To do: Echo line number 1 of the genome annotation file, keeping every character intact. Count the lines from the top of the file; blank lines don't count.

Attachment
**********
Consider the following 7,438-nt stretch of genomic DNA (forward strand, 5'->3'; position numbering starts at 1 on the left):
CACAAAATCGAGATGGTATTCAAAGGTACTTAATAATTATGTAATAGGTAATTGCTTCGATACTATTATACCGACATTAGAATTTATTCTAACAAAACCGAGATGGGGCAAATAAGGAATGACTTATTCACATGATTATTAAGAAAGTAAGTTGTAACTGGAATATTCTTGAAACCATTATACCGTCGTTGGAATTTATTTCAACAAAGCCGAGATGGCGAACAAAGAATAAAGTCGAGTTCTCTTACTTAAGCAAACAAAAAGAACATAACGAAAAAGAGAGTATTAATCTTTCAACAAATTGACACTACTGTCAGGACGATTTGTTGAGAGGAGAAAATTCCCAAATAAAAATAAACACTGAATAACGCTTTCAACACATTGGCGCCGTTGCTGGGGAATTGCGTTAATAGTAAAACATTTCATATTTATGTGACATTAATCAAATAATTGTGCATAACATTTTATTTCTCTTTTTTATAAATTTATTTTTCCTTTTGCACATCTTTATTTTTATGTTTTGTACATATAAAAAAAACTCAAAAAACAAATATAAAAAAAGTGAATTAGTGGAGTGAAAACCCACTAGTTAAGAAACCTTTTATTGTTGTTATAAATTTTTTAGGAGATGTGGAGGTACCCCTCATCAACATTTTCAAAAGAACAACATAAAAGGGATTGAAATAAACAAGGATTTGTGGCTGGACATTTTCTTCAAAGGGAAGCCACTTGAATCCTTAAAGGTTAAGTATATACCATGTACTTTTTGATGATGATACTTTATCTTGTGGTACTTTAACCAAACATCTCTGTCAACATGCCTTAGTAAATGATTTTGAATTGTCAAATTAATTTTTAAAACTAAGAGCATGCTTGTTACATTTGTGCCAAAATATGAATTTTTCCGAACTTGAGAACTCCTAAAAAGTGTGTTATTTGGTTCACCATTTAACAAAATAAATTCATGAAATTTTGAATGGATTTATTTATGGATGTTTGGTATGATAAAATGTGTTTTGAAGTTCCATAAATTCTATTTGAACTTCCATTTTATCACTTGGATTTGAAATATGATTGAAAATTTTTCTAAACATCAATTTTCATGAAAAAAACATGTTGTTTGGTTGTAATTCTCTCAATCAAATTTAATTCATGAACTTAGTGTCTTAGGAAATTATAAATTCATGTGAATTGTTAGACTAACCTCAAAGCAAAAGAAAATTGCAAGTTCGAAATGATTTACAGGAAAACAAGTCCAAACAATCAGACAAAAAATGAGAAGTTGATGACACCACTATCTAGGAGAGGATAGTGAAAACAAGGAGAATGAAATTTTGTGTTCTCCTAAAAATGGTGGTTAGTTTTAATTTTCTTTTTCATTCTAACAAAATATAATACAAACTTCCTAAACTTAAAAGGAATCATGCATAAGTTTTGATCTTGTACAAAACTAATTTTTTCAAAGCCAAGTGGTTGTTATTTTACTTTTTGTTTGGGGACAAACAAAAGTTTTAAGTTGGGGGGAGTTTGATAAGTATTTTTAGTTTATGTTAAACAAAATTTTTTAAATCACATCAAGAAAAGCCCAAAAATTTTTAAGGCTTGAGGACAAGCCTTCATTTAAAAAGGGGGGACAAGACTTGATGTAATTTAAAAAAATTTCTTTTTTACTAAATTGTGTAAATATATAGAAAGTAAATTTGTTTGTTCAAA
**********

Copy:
Consider the following 7,438-nt stretch of genomic DNA (forward strand, 5'->3'; position numbering starts at 1 on the left):